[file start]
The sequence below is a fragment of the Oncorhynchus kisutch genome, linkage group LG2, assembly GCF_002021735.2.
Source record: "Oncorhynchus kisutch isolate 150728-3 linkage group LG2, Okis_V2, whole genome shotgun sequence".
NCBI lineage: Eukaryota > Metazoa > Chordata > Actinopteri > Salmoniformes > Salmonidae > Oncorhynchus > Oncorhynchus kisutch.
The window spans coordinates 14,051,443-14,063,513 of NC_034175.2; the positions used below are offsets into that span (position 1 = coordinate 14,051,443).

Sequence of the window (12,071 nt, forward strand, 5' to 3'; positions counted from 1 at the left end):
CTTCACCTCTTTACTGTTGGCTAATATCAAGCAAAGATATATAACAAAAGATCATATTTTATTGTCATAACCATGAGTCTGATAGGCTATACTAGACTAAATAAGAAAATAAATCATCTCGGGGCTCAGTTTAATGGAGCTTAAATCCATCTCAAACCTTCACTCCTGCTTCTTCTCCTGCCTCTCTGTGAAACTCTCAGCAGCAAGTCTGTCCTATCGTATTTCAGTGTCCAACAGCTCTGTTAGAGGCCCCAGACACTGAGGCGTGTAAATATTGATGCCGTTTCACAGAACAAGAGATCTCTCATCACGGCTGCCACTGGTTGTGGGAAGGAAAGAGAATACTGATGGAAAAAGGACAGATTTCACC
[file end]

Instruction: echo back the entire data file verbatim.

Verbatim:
The sequence below is a fragment of the Oncorhynchus kisutch genome, linkage group LG2, assembly GCF_002021735.2.
Source record: "Oncorhynchus kisutch isolate 150728-3 linkage group LG2, Okis_V2, whole genome shotgun sequence".
NCBI lineage: Eukaryota > Metazoa > Chordata > Actinopteri > Salmoniformes > Salmonidae > Oncorhynchus > Oncorhynchus kisutch.
The window spans coordinates 14,051,443-14,063,513 of NC_034175.2; the positions used below are offsets into that span (position 1 = coordinate 14,051,443).

Sequence of the window (12,071 nt, forward strand, 5' to 3'; positions counted from 1 at the left end):
CTTCACCTCTTTACTGTTGGCTAATATCAAGCAAAGATATATAACAAAAGATCATATTTTATTGTCATAACCATGAGTCTGATAGGCTATACTAGACTAAATAAGAAAATAAATCATCTCGGGGCTCAGTTTAATGGAGCTTAAATCCATCTCAAACCTTCACTCCTGCTTCTTCTCCTGCCTCTCTGTGAAACTCTCAGCAGCAAGTCTGTCCTATCGTATTTCAGTGTCCAACAGCTCTGTTAGAGGCCCCAGACACTGAGGCGTGTAAATATTGATGCCGTTTCACAGAACAAGAGATCTCTCATCACGGCTGCCACTGGTTGTGGGAAGGAAAGAGAATACTGATGGAAAAAGGACAGATTTCACC